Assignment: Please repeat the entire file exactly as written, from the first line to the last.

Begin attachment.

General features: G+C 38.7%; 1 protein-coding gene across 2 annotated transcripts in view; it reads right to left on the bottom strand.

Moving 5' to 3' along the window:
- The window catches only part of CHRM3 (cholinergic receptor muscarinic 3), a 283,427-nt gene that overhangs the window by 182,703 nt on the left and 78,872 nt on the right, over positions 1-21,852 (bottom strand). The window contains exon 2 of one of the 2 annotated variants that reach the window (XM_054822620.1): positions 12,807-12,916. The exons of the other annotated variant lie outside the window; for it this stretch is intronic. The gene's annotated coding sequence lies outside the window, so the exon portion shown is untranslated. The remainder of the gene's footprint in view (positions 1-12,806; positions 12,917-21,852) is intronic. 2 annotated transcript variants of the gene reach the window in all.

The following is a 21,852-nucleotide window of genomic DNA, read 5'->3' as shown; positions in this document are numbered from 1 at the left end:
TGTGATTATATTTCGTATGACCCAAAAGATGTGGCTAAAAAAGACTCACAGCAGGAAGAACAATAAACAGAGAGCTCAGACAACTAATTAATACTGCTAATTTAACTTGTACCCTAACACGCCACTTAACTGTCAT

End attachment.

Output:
General features: G+C 38.7%; 1 protein-coding gene across 2 annotated transcripts in view; it reads right to left on the bottom strand.

Moving 5' to 3' along the window:
- The window catches only part of CHRM3 (cholinergic receptor muscarinic 3), a 283,427-nt gene that overhangs the window by 182,703 nt on the left and 78,872 nt on the right, over positions 1-21,852 (bottom strand). The window contains exon 2 of one of the 2 annotated variants that reach the window (XM_054822620.1): positions 12,807-12,916. The exons of the other annotated variant lie outside the window; for it this stretch is intronic. The gene's annotated coding sequence lies outside the window, so the exon portion shown is untranslated. The remainder of the gene's footprint in view (positions 1-12,806; positions 12,917-21,852) is intronic. 2 annotated transcript variants of the gene reach the window in all.

The following is a 21,852-nucleotide window of genomic DNA, read 5'->3' as shown; positions in this document are numbered from 1 at the left end:
TGTGATTATATTTCGTATGACCCAAAAGATGTGGCTAAAAAAGACTCACAGCAGGAAGAACAATAAACAGAGAGCTCAGACAACTAATTAATACTGCTAATTTAACTTGTACCCTAACACGCCACTTAACTGTCAT